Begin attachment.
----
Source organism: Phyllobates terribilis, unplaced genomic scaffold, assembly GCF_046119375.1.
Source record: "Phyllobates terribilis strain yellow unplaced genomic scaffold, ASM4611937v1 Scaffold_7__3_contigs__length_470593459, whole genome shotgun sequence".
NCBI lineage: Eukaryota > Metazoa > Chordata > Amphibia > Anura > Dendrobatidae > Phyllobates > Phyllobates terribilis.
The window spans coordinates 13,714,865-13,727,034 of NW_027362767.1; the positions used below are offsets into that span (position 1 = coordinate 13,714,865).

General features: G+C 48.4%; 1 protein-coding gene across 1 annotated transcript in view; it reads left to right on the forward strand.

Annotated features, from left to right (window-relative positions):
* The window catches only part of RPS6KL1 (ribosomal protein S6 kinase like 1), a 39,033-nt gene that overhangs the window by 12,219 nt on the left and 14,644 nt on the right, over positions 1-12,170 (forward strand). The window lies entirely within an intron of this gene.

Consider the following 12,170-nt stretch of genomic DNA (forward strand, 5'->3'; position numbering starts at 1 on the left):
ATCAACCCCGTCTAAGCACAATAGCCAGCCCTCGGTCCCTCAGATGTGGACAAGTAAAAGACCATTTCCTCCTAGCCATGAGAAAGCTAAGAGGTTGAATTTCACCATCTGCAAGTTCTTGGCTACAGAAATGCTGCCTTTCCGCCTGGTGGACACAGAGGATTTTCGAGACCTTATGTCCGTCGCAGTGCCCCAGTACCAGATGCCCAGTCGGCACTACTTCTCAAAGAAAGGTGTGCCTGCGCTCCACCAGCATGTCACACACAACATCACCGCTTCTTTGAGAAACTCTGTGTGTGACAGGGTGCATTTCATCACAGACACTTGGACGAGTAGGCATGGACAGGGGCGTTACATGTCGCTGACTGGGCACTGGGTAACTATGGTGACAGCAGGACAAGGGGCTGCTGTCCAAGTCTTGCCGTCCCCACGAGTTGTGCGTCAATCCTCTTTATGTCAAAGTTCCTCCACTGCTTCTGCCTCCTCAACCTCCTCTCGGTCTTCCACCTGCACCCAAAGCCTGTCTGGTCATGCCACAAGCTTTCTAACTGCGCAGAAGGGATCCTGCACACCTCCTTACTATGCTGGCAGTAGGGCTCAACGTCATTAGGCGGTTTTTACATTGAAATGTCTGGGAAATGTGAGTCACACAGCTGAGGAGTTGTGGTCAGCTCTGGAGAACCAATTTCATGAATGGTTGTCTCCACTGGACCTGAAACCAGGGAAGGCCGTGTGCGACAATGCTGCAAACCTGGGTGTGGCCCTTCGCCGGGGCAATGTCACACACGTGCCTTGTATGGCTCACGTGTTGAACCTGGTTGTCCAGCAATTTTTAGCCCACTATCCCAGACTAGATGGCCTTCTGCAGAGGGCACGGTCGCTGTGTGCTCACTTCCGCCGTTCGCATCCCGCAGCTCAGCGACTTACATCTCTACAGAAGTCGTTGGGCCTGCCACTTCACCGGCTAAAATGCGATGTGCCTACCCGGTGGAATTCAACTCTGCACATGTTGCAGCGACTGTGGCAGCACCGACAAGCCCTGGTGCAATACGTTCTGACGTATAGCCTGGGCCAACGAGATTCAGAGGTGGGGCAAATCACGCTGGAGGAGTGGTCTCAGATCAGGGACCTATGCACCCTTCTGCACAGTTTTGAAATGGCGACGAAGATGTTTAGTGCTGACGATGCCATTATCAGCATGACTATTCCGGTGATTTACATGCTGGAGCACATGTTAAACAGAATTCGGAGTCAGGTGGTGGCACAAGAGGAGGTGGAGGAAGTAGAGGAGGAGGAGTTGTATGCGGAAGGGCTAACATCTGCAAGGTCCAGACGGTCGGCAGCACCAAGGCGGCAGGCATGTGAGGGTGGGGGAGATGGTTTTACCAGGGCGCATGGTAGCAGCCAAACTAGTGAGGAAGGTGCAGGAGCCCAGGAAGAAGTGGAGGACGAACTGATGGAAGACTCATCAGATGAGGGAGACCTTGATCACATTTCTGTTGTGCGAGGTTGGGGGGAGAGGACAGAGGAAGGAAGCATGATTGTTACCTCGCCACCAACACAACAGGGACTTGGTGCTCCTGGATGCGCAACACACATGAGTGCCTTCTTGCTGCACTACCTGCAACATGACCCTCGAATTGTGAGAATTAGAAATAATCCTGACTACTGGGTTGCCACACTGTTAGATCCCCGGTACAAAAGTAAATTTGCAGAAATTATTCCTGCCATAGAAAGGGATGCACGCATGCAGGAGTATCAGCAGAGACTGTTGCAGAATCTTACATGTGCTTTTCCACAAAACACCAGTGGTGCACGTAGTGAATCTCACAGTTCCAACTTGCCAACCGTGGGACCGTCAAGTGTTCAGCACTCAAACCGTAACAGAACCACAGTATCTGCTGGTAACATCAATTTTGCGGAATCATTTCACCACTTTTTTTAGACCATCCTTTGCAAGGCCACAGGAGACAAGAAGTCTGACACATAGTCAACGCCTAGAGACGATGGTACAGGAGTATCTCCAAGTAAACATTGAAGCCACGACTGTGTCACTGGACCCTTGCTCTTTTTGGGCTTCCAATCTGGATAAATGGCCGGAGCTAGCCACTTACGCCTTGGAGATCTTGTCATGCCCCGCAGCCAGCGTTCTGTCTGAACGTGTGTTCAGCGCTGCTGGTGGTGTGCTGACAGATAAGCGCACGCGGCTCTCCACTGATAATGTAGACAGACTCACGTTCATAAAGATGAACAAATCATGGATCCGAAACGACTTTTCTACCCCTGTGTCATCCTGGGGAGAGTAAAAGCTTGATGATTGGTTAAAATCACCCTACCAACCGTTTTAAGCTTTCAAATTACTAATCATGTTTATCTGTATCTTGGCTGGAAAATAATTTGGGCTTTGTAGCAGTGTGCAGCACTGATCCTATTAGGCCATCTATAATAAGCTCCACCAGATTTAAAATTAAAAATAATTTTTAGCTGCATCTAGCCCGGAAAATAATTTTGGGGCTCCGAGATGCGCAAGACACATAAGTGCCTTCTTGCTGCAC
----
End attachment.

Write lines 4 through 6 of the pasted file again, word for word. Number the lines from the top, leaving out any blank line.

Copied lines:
The window spans coordinates 13,714,865-13,727,034 of NW_027362767.1; the positions used below are offsets into that span (position 1 = coordinate 13,714,865).

General features: G+C 48.4%; 1 protein-coding gene across 1 annotated transcript in view; it reads left to right on the forward strand.

Annotated features, from left to right (window-relative positions):